(V) x

In Scheme 1 , any metals or organic cations, e.g. tertiary ammonium ions, can be represented by M. Even though the compounds are shown as salts in scheme 1 , the precise structure with metals is not known; they can also have the structure of metal complexes. The formulation metal salts or metal complexes is therefore used for the purposes of the present invention. The metal compounds are not restricted to particular metal compounds or complexes. Suitable metal compounds are derived from Li, Na, K, Rb, Cs, Be, Mg, Ca, Sr, Ba, Sc, Ti, V, Cr, Mn, Fe, Co, Ni, Cu, Zn, Y, Zr, Mo, Ru, Rh, Pd, Ag, W, Re, Os, Ir, Pt, Au, Al, Pb, La, Sm, Eu, Yb, U.

Scheme 2: Examples of possible cations M + X

Am

(primary and lmidazol(in)ium salts Triazolium salts Amidinium salts secondary amines

and also ammonia)

s

s yr n um sa s

In other embodiments of the inventive processes, the present invention makes use of chiral acids and derivatives thereof as catalysts which are known in the state of art such as those disclosed in:

EP 1623971 .

Hoffmann, S., Seayad, A. M. & List, B. Angew. Chem. Int. Ed. 44, 7424-7427 (2005). Xu, F. et al. J. Org. Chem. 75, 8677-8680 (2010).

Coric, I., Muller, S. & List, B. J. Am. Chem. Soc. 132, 17370-17373 (2010).

Nakashima, D. & Yamamoto, H. J. Am. Chem. Soc. 128, 9626-9627 (2006).

Akiyama, T., Itoh, J., Yokota, K. & Fuchibe, K. Angew. Chem. Int. Ed. 43, 1566-1568

(2004) .

Uraguchi, D. & Terada, M. J. Am. Chem. Soc. 126, 5356-5357 (2004).

Storer, R. I., Carrera, D. E., Ni, Y. & MacMillan, D. W. C. J. Am. Chem. Soc. 128, 84-86 (2006).

Rowland, G. B. et al. J. Am. Chem. Soc. 127, 15696-15697 (2005).

Akiyama, T., Saitoh, Y., Morita, H. & Fuchibe, K. Adv. Synth. Catal. 347, 1523-1526

(2005) .

Muller, S., Webber, M. J. & List, B. J. Am. Chem. Soc, 133, 18534-18537 (201 1 ). Garcia-Garcia, P., Lay, F., Garcia-Garcia, P., Rabalakos, C. & List, B. Angew. Chem. Int. Ed. 48, 4363-4366 (2009).

Vellalath, S., Coric, I. & List, B. Angew. Chem. Int. Ed. 49, 9749-9752 (2010). Such chiral acid catalyst to be used for the asymmetric oxidation without the need of an intermediate activation reaction making use of an activation reagent such as a coupling agent like carbodiimide here can be selected from chiral phosphoric acids, sulfonic acids, carboxylic acids, bisulfonimides, triflyl phosphoramides, phosphinyl phosphoramides and derivatives thereof preferably on the basis of a aromatic structure as exemplified above for formula (III) such as BINOL, TADDOL, VAPOL, SPINOL, as well as the partially arene- hydrogenated forms thereof such as 8H-BINOL, and comprises a reactive site represented by a formula [-(P,S,C)=0][(-NHR E ,-OH] - wherein R E has the meaning of an electron-withdrawing group, as represented exemplarily as follows:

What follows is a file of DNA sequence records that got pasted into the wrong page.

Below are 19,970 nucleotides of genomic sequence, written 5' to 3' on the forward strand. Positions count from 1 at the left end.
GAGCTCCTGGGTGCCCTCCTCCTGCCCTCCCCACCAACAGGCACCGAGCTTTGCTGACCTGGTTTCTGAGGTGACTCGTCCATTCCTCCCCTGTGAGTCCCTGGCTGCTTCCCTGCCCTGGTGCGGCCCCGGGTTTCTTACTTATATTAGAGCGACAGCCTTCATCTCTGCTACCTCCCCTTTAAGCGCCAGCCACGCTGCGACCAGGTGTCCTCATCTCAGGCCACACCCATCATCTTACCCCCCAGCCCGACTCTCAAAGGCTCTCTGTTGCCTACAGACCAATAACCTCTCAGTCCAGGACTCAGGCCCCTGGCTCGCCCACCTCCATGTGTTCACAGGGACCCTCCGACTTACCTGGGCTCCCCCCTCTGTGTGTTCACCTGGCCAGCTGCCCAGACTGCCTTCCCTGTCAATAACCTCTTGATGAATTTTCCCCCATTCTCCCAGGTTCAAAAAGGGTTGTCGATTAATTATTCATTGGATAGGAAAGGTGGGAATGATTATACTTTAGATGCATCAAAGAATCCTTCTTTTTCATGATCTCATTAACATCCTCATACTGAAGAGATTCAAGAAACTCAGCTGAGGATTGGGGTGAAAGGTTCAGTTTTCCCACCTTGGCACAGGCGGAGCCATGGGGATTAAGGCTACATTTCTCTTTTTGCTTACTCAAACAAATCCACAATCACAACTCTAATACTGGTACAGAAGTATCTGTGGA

In said formulae, R can have the meaning as given above for R in formula (IV) and its preferred embodiments.

The inventive process is usually carried out in conventional organic solvent such as hydrocarbon solvents such as hexanes, pentane, methylcyclohexane, heptane, isooctane preferably cyclohexane, halogenated solvents such as chloroform, dichloromethane, dichloroethane, chlorobenzene, fluorobenzene, preferably carbon tetrachloride, aromatic solvents such as benzene, toluene, substituted benzenes, xylenes, ethers such as tetrahydrofuran, methyltetrahydrofuran, tert-butylmethyl ether, diisopropyl ether, diethyl ether, dioxane, esters such as ethyl acetate, isopropyl acetate, or any other solvent or mixtures thereof that do not negatively influence the reaction,

The inventive process can be carried out under an atmosphere of gas that does not negatively influence the reaction, preferably in a protective atmosphere such as nitrogen, argon, or in air, preferably in a closed container.

The process temperature is usually from -78 'Ό to 100 'Ό, preferably -20 to 25 'Ό.

Addition of a drying agent such as MgS0 4, Na 2 S0 4 , or molecular sieves to the reaction mixture to partially remove water, is not necessary but can have beneficial effect on the reaction rate, enabling lower catalyst loadings, reduced reaction time, and possibly increase in enantioselectivity.

Though each peroxide might be generally used for the inventive oxidation method, the reaction conditions might be optimized by the choice of the peroxide compound, in particular with respect to the reaction rate and enantioselectivity.

The invention is further illustrated by the following Examples.

Experimental Part

In the following Examples, the general method for oxidizing thiocompounds using hydrogen peroxide is carried out in an organic solvent such as hexane or CCI 4 in the presence of an exemplary catalyst such as imidodiphosphate catalyst as exemplified for compounds 5a and 5b. The catalyst preparation is carried out in line with the procedure as illustrated in EP12150663.8 in detail.